So you’ll want to make sure that you place a trade big enough to receive the full cash rebate from your stock voucher, unlike what I did in the above scenario.
After the order has been filled and your stock voucher has been used up, you’re free to sell away your ES3 shares.
Last Chance: Free Starbucks Share
As mentioned in this post, Tiger Brokers is giving away a free Starbucks share, currently valued at 112 USD, for opening an account with them and depositing a minimum of 2000 SGD.
Note that the very first deposit into the account must be 2000 SGD or higher, and must be successfully completed before the end of the promotion period in order to be eligible for the free share.
This promotion will only be valid until 31 May 11:59pm, so if you’re interested, be sure to open your account ASAP because it can take a day for your account to be opened by Tiger and for your deposit to be credited into your account.
Get your free Starbucks share now with my referral link!
A step-by-step guide about how to open and fund your account can be found here.
If you’re looking to withdraw your profits from the free Starbucks share quickly and not have to use Tiger Brokers again, this is the best way to do it, in my opinion.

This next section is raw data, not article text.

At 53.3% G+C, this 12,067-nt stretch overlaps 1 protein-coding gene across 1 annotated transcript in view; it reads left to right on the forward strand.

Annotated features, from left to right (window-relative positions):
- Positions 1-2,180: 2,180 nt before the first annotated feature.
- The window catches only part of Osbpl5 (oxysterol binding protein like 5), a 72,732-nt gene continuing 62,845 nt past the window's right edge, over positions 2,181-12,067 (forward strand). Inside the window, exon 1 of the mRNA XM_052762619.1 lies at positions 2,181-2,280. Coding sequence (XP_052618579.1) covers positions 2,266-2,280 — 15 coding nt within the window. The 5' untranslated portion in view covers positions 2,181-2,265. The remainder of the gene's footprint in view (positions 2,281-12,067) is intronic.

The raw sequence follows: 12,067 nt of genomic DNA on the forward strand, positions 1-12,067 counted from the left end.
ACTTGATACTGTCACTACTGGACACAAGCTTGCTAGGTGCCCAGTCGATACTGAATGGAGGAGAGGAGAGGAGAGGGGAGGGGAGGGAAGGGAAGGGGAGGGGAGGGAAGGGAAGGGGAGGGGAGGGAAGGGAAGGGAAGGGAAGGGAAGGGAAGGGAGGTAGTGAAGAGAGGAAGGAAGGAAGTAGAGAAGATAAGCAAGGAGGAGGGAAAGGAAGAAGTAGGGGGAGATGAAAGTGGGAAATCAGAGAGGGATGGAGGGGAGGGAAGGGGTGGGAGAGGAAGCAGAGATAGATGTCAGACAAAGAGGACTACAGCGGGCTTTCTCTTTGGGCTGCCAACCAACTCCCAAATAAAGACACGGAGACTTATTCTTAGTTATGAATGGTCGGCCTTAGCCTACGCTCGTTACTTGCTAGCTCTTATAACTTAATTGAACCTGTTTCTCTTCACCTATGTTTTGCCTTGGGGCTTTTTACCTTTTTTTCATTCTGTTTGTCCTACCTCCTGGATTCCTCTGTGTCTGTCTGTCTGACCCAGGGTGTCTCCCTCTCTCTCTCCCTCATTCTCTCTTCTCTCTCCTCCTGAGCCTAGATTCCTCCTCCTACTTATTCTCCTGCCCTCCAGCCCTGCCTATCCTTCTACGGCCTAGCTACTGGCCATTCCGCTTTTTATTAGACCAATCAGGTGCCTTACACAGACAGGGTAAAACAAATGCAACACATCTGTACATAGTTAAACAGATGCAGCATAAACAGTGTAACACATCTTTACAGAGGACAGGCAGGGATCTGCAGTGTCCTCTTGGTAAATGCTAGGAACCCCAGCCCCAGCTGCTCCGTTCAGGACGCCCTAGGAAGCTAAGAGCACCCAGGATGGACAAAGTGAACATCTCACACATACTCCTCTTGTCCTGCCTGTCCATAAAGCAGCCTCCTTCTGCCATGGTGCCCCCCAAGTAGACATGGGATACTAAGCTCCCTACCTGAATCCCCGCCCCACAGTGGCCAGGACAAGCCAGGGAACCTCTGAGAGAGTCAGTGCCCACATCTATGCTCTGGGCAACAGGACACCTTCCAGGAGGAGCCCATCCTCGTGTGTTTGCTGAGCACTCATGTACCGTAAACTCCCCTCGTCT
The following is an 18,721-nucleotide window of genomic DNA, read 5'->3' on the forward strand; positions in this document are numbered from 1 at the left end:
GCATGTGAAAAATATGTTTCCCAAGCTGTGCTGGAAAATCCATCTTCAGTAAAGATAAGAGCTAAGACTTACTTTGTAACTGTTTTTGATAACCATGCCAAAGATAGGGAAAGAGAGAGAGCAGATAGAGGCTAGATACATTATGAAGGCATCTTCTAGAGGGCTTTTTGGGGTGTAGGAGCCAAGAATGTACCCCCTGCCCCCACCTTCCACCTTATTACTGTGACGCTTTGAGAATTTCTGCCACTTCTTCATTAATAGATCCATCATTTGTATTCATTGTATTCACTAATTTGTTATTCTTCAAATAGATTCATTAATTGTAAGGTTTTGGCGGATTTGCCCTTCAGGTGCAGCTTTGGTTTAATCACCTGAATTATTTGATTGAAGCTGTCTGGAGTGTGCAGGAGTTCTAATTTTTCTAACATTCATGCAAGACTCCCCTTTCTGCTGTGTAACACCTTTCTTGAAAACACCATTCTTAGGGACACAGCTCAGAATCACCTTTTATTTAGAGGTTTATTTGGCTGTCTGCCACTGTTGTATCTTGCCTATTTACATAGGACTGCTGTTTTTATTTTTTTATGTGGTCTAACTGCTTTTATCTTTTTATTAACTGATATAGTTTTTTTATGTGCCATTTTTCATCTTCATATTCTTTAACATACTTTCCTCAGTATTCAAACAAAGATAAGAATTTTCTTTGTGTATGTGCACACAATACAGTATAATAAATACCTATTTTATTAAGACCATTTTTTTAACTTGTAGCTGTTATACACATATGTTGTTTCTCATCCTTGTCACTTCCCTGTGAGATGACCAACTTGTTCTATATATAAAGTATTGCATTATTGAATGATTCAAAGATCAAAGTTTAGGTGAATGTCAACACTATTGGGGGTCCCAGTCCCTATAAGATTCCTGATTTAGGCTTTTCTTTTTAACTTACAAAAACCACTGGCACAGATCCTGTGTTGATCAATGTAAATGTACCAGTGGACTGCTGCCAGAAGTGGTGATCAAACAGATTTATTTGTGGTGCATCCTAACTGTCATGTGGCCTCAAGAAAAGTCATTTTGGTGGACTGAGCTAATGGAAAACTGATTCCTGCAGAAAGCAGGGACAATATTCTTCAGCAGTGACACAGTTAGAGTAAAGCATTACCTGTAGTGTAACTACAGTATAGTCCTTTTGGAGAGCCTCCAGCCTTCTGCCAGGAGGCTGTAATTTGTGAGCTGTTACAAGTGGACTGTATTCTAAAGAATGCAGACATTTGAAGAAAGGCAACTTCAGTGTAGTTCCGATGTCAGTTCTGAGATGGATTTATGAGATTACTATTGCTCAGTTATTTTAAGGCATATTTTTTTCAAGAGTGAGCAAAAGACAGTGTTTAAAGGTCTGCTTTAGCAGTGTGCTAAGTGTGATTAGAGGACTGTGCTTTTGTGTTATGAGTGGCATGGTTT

However, if you’re not in a rush to liquidate your free share, then perhaps you don’t have to resort to this method.
Tiger Brokers is actually a good broker to use, especially for investing in the US market, due to its low fees – I personally use them as my broker of choice!
So if you’re planning to invest in the US market, Tiger Brokers is definitely worth using since you already have an account with them and any trades you make will count towards the 10 trades you need to fulfill in order to liquidate your free Starbucks share in future.
Did you get your free Starbucks share from Tiger Brokers? Let me know in the comments below!
2 replies on “Tiger Brokers Guide: Best Way To Liquidate Free Starbucks Share & Stock Vouchers”
Hi thank you for all
Your valuable tutorial. If I may ask a small question regarding the 10 trades on tiger to liquidate the Apple shares , it is very much appreciated. I read you mentioned the best way to liquidate is to trade on ES3. May I know how to do it? Do I buy 10 units of es3 for 5 times to make 5 orders at one go? And wait for the share price to go up then I’ll just sell 10 units each for 5 times to make 5 sell orders? So assuming today I make 5 orders of 10 units es3 , 3 days later I sell all of them in 5 sell orders of 10 units each. Does that work? Thank you and hope to get your Valuable advise.
Thanks for the comment! Glad you’ve found my content helpful 🙂 Regarding your question, you’re right that placing 5 buy orders and 5 sell orders will qualify for 10 trades in total, so you’ll be able to liqudiate your free shares after that. I wouldn’t necessarily wait for the share price to go up before selling, simply because ES3 has quite little variance in price, so it’s unlikely that you’ll incur significant losses even if you sell lower than what you bought.
Hope this helps!